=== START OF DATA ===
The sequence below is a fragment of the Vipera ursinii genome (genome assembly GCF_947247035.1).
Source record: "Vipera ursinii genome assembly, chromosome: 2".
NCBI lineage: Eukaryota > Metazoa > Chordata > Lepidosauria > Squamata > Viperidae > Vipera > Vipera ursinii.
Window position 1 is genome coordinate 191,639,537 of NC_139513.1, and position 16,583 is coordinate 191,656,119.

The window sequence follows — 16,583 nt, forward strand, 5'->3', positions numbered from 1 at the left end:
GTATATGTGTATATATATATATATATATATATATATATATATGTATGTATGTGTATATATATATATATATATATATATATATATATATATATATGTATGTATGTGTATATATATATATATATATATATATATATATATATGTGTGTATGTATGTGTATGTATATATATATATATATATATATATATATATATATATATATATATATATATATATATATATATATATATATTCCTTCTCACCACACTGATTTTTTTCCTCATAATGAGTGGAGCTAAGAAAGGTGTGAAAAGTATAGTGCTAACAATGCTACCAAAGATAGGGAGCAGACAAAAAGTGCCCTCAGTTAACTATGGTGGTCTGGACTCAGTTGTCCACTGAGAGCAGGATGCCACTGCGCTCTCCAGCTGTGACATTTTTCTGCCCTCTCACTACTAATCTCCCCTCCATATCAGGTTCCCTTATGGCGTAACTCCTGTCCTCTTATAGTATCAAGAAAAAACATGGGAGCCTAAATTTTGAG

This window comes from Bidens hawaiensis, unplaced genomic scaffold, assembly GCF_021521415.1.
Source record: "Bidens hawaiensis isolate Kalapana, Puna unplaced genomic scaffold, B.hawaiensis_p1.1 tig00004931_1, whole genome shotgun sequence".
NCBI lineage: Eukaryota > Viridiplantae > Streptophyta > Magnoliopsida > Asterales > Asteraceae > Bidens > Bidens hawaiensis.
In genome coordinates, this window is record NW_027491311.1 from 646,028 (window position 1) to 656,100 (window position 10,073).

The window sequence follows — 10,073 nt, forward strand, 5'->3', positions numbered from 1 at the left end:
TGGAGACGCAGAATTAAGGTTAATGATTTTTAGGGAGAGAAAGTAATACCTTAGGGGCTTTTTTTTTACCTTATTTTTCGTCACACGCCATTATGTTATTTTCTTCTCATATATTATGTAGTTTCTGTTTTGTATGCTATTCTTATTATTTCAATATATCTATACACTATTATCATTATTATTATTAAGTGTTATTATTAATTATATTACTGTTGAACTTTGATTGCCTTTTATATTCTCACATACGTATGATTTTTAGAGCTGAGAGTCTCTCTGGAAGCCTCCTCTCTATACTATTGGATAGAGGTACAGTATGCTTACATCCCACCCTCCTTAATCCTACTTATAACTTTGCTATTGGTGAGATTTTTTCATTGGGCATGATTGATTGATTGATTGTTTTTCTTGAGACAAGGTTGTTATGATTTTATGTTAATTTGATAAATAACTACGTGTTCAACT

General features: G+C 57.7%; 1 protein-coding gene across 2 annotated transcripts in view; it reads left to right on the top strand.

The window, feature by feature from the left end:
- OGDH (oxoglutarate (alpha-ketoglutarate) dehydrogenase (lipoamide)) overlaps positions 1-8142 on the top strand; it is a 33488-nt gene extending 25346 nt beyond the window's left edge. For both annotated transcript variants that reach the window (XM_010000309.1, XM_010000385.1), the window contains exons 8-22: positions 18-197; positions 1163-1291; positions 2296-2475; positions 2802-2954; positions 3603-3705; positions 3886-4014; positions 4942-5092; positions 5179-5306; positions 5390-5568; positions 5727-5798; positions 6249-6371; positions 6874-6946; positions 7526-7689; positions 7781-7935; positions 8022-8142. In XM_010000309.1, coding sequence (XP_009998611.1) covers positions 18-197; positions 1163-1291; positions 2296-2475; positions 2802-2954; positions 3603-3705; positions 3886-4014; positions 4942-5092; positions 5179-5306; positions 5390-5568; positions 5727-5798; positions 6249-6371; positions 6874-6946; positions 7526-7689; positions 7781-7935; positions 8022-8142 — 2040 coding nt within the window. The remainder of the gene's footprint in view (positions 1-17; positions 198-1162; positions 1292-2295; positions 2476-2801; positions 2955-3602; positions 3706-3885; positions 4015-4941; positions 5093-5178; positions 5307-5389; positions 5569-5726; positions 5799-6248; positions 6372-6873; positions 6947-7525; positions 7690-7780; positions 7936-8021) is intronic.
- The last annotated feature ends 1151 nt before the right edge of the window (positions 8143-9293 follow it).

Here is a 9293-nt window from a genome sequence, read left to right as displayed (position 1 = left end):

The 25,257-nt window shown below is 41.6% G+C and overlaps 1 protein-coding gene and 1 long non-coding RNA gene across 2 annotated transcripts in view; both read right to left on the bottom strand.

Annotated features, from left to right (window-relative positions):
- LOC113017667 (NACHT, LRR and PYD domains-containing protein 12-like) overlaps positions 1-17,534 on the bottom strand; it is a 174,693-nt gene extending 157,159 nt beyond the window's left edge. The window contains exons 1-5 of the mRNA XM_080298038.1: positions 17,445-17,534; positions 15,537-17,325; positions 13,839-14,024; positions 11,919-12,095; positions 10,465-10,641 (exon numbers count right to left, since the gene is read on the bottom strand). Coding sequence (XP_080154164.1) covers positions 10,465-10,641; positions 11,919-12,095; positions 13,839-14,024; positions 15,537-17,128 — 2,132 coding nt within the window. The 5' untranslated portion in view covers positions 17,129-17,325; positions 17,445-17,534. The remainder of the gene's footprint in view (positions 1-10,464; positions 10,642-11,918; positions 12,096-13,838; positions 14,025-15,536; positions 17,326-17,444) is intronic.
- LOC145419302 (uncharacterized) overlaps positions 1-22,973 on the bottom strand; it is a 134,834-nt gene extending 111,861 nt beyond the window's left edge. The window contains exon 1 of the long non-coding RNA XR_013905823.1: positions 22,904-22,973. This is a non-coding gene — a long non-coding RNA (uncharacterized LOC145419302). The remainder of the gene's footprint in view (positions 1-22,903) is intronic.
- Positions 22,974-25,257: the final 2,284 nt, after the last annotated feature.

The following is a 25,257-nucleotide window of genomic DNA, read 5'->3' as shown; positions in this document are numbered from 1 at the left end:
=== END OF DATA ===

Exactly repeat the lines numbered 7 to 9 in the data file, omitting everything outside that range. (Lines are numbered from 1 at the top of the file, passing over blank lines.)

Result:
This window comes from Bidens hawaiensis, unplaced genomic scaffold, assembly GCF_021521415.1.
Source record: "Bidens hawaiensis isolate Kalapana, Puna unplaced genomic scaffold, B.hawaiensis_p1.1 tig00004931_1, whole genome shotgun sequence".
NCBI lineage: Eukaryota > Viridiplantae > Streptophyta > Magnoliopsida > Asterales > Asteraceae > Bidens > Bidens hawaiensis.